There's more to mariachi music than most people realize, says longtime mariachi bandleader Nati Cano.
"It's like Mexican food," said Cano, who'll play with his group Thursday at The Washington Center for the Performing Arts. "There is more to Mexican food than chimichangas and burritos and nachos and tacos.
"Mariachi is so much," he added. "We cover almost every aspect of the songs and music and dances from Mexico."
And if the recognition he and his band have received is any guide, Cano is going to be cooking up the gourmet version of mariachi.
"People say, 'I have heard many mariachis before, but nothing like this.' It's very well organized, the way we move, the way we stand, the way we use the song."
Mariachi Los Camperos de Nati Cano has been featured on the Smithsonian Institution's Folkways recordings, has played at the Lincoln Center and the Kennedy Center, and has received Mexico's top award for mariachi.
"I hope that people go with the idea that this mariachi represents a formal art," he said.
In fact, he has made educating his audiences part of his mission.
"Nati Cano has dedicated his life to spreading the word of mariachi music, and he's done it very, very well," Chris Nickson wrote for All Music Guide. Cano and Los Camperos recorded and performed with Linda Ronstadt, when the singer explored mariachi music.
Cano is known for being both a traditionalist and an innovator. Asked about that, he said mariachi has continued to evolve through the years, as has Los Camperos, which has been performing for more than 40 years.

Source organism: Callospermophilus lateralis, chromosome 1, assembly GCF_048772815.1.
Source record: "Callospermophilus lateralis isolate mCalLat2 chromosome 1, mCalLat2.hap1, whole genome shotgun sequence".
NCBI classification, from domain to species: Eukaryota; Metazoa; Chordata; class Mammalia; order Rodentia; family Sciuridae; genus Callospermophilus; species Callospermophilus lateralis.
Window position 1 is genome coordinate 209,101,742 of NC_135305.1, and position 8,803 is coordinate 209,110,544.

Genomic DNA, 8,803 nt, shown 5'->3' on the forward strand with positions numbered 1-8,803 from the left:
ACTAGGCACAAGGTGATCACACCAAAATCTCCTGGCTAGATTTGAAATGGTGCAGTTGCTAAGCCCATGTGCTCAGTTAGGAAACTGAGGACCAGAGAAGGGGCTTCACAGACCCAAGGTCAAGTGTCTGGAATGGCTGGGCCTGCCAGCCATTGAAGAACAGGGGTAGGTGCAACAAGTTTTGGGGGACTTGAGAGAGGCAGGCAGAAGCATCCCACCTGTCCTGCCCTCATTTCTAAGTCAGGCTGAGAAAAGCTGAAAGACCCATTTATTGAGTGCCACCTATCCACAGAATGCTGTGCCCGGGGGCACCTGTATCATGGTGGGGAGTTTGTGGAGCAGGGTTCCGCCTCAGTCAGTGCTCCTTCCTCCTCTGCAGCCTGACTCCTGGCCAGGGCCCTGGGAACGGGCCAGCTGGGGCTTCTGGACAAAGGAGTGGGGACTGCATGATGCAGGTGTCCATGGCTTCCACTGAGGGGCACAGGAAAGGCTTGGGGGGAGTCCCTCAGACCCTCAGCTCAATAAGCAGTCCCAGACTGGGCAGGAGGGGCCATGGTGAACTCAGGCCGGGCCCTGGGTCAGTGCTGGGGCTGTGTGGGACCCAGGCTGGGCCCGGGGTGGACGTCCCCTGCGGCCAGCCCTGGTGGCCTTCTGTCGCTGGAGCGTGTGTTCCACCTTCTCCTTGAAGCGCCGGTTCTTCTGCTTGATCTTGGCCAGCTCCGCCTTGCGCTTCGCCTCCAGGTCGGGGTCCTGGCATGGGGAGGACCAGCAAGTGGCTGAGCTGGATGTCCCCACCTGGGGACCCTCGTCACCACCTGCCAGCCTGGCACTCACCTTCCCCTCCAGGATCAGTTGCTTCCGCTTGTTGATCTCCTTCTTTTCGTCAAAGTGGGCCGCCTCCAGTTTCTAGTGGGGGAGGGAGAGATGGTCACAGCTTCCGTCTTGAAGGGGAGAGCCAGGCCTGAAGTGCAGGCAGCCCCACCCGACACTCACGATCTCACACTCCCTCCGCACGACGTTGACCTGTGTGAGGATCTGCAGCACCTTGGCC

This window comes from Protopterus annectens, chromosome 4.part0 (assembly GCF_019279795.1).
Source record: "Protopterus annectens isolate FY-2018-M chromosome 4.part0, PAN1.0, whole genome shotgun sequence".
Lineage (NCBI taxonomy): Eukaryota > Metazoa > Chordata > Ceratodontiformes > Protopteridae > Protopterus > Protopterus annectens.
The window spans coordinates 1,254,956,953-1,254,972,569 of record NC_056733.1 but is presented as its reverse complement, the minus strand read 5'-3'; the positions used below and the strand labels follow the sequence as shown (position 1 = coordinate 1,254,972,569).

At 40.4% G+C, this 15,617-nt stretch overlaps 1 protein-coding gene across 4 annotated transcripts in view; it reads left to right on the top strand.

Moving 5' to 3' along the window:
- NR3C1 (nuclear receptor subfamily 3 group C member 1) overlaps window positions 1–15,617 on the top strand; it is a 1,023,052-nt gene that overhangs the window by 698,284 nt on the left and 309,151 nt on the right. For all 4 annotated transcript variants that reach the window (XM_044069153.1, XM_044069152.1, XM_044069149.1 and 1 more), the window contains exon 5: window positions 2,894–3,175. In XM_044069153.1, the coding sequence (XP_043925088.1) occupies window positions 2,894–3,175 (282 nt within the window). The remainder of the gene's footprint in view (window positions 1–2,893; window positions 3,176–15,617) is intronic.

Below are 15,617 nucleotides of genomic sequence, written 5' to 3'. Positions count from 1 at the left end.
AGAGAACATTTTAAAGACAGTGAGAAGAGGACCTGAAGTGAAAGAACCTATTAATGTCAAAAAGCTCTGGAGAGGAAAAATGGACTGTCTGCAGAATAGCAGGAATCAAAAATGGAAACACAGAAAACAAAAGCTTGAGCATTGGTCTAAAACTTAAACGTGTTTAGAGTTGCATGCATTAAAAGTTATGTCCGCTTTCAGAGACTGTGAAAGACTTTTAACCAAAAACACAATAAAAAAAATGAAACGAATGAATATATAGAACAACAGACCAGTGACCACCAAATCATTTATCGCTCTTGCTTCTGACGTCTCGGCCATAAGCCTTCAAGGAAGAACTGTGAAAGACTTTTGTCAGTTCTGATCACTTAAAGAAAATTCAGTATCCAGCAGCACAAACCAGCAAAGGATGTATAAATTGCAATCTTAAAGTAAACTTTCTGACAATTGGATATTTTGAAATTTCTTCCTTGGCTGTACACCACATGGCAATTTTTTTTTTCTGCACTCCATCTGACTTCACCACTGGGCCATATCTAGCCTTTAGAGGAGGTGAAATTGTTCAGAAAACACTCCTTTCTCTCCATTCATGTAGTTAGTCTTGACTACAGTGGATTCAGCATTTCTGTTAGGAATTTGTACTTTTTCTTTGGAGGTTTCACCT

"When it comes to innovation, we can go back a couple of hundred years or just two, three years," he said.
One recent development for Los Camperos: performing with symphony orchestras.
"For the last 10 or 12 years, we have been performing with the philharmonic in different places," he said. "In the past, you never saw mariachis play in a concert hall with a philharmonic."
That move is not surprising, given Canos's own musical tastes.
"I listen to classical music, opera," he said. "Hip-hop and rap music, I don't feel it, and I don't follow it. When I listen to music, I listen to classical music."
If you go
What: The famed Mariachi Los Camperos de Nati Cano, who visited Olympia in 2004 as part of the "Masters of Mexican Music" show, open the season at The Washington Center for the Performing Arts.
When: 7:30 p.m. tonight
Where: The Washington Center for the Performing Arts, 512 Washington St. S.E., Olympia
Tickets: $29.50-$25.50, $27.50-$23.50 for students and seniors, $14.75-$12.75 for children
More information: 360-753-8586 or www.washingtoncenter.org